Pro-life Democrats feel the heat turn up | WORLD
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Pro-life Democrats feel the heat turn up


WORLD Radio - Pro-life Democrats feel the heat turn up

The Democratic Party is pushing out pro-lifers, but some state Democrats still vote for life

Kansas state Sen. David Haley, D-Kansas City, makes a point during a Senate debate on a proposed anti-abortion amendment to the state constitution during a Senate debate, Thursday, Jan. 28, 2021, at the Statehouse in Topeka, Kan. Haley opposes the amendment, which will go on the ballot in the August 2022 primary. AP Photo/John Hanna

MARY REICHARD, HOST: It’s Tuesday the 30th day of May, 2023.

Glad to have you along for today’s edition of The World and Everything in It. Good morning, I’m Mary Reichard.

NICK EICHER, HOST: And I’m Nick Eicher. First up: Abortion and the future of the Democratic party. Since the Supreme Court overturned Roe v. Wade last summer, Americans have seen the darker side of pro-abortion extremism.

KRISTEN DAY: So definitely, the pro choice side has become a lot more hostile. You see them attacking churches and pregnancy centers. You know, if if abortion is not safe, you're not either.

REICHARD: That’s Kristen Day, the executive director of a pro-life nonprofit in the nation’s capital. She represents a segment of the pro-life movement that’s so small it is nearly extinct: Pro-life Democrats. She says Democratic Party leadership has made it clear pro-lifers aren’t welcome.

DAY: They're becoming a lot less tolerant toward pro-life, people in the party, and it's become worse instead of better. You know, we talked about being an inclusive Big Tent party. We're really not. It's only a big, inclusive for issues that people agree with. And if you don't agree, then you you should leave is what the message is being sent.

EICHER: Surveys that measure Americans’ views on abortion show a majority support at least some protections for the unborn. A Marist poll taken in April found that two in three Americans want robust protections. They want laws that protect babies from abortion after the first trimester or sooner.

The Biden administration, however, says it wants to secure so-called “reproductive rights” for all.

KAMALA HARRIS: So know this: President Biden and I agree, and we will never back down. We will not back down. [Applause.] And we know — we know this fight will not be won until we secure this right for every American.

REICHARD: Vice President Kamala Harris, throwing down the gauntlet for the pro-abortion movement during a speech in Tallahassee, Florida, on the anniversary of Roe v. Wade this year.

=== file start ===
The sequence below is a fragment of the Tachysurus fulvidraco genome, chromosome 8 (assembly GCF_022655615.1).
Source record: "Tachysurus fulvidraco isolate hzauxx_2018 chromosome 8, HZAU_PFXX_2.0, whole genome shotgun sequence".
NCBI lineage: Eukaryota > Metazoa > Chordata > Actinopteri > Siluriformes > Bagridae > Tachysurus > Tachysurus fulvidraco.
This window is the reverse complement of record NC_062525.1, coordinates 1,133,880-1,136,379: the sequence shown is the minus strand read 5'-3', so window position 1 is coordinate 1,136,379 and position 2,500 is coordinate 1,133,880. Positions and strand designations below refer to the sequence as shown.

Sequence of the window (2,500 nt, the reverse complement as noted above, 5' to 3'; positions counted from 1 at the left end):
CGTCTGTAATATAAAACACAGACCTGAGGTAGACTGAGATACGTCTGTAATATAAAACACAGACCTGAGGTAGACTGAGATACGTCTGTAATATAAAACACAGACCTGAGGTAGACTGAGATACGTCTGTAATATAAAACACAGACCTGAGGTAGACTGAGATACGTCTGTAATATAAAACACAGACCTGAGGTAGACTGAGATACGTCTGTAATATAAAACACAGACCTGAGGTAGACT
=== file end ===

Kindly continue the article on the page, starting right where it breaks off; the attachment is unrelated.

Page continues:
In contrast, Day’s group, Democrats for Life of America, wants to amplify voices from within the party to counter pro-abortion extremism.

DAY: We have Democrats still in states that will vote pro life. And so we do work with the pro life Democrats in the States. In Kansas, we had four override the governor's veto on the pro life to advance the pro life issue there.

EICHER: Day here is referring to two new laws in Kansas—one protecting babies born alive after abortion and another requiring abortionists to tell clients about abortion pill reversal. The Kansas legislature overrode the governor’s veto of both bills with the help of four Democratic votes.

DAY: So I think there are there are Democrats, I just there's so many that agree with us that just are afraid to come out because they're afraid of the backlash.

REICHARD: But that hasn’t always been the case. Democrats were leaders early in the pro-life movement. Nellie Gray founded the March for Life in 1974. She was a liberal Democrat who lobbied Congress to pass a law overturning Roe v. Wade. In the late 1990s, Day worked for Democratic Congressman Jim Barsha of Michigan. He was the co-chair of the Pro-Life Caucus.

Now, Democrats for Life is supporting the pro-life position in state-level ballot initiatives. The group also promotes legislation that helps mothers who choose life.

DAY: And that is who we are, Democrats are supposed to be, we're supposed to be between being to protect the vulnerable. And instead of pushing abortion, we should be providing resources, and making sure that they have a choice when we're the pro choice party. But we're not where we become a pro abortion party. And just pushing that as the as the only option. And basically, I think the message is if you have resources, you have a choice, if you don't have abortion, and that, to me is not consistent with democratic values at all.

EICHER: Day also told us that Democrats for Life would support a federal law protecting the unborn, if it also included increased support for mothers.

DAY: And I see the pro life groups are really expanding their mission to, they've always been very supportive of pregnancy resource centers in but now looking at more legislation to actually provide the assistance to the pregnant woman once the child is born to. So it's exciting to see this expansion. And again, I think the Democratic Party is going to be left behind if they don't, you know, start moving away from this abortion extremism that they're pushing.

REICHARD: For now, the majority of the Democratic Party is full-steam ahead on proliferating abortion policies without much concern for the collateral damage of its small, but active, pro-life niche.

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